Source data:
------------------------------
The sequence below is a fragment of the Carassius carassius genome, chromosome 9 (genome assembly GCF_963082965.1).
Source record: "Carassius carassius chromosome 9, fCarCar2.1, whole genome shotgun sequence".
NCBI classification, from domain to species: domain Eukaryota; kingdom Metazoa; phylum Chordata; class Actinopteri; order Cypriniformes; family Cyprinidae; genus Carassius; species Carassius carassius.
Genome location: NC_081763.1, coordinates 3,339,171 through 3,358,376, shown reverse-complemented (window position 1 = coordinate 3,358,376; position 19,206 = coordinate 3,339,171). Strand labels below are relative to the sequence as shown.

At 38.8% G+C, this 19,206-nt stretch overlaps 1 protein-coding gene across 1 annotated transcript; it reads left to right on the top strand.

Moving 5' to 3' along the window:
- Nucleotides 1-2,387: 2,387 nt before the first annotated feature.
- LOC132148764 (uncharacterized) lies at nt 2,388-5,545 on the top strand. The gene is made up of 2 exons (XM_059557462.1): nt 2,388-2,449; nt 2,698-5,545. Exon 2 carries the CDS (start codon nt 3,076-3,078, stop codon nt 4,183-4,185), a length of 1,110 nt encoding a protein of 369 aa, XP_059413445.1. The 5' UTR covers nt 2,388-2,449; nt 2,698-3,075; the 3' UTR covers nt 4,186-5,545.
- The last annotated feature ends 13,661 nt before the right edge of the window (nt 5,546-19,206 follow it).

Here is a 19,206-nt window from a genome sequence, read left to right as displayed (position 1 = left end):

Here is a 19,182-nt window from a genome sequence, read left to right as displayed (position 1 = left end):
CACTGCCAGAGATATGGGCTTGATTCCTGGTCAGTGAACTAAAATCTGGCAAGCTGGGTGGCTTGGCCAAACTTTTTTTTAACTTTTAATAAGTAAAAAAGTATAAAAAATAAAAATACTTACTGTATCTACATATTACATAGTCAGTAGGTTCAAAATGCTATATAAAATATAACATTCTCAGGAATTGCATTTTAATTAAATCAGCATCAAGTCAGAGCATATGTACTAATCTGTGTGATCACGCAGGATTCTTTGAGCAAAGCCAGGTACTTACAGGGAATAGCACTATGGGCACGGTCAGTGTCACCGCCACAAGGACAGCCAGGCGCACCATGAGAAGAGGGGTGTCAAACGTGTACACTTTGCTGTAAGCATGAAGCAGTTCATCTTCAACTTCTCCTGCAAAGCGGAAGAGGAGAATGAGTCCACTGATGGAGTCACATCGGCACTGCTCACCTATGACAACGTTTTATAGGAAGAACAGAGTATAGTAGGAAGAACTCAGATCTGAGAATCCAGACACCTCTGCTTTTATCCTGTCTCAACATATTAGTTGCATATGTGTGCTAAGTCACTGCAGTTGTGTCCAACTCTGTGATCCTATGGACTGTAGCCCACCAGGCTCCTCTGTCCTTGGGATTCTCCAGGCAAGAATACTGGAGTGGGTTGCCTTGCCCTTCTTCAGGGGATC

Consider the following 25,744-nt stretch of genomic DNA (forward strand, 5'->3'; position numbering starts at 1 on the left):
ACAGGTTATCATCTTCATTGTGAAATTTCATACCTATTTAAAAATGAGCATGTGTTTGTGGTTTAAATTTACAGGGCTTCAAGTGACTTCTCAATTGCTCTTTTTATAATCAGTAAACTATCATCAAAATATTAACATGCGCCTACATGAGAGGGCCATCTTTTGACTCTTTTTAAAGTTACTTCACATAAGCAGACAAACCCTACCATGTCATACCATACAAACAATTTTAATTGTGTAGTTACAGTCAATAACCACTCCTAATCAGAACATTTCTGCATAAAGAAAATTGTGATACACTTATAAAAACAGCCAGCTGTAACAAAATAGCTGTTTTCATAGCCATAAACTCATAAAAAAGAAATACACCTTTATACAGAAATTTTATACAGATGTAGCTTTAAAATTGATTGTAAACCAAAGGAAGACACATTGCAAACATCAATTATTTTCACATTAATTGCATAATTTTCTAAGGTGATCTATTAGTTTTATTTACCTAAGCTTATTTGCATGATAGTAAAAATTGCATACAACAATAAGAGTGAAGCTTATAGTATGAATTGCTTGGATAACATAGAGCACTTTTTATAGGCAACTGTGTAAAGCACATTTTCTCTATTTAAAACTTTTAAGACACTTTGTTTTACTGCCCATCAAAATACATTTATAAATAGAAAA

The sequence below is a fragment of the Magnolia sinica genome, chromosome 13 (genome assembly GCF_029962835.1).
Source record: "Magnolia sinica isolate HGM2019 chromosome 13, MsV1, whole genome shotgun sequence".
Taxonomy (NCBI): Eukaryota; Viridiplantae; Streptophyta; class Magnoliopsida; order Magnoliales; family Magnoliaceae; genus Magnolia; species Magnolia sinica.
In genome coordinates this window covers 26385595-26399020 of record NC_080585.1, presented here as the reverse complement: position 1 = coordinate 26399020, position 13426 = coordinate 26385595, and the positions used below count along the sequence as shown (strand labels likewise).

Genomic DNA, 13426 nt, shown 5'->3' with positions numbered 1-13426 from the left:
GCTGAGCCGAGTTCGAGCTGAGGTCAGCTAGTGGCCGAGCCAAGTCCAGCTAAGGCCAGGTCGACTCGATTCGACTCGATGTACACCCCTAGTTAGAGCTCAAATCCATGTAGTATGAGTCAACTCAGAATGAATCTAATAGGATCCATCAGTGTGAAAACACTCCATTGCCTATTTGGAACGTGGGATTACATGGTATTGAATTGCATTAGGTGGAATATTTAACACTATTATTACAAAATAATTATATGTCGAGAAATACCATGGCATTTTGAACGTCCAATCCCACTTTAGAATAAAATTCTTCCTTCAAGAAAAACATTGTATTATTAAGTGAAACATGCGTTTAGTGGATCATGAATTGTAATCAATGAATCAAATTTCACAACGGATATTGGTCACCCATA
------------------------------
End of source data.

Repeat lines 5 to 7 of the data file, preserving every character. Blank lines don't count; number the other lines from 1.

At 38.8% G+C, this 19,206-nt stretch overlaps 1 protein-coding gene across 1 annotated transcript; it reads left to right on the top strand.

Moving 5' to 3' along the window:
- Nucleotides 1-2,387: 2,387 nt before the first annotated feature.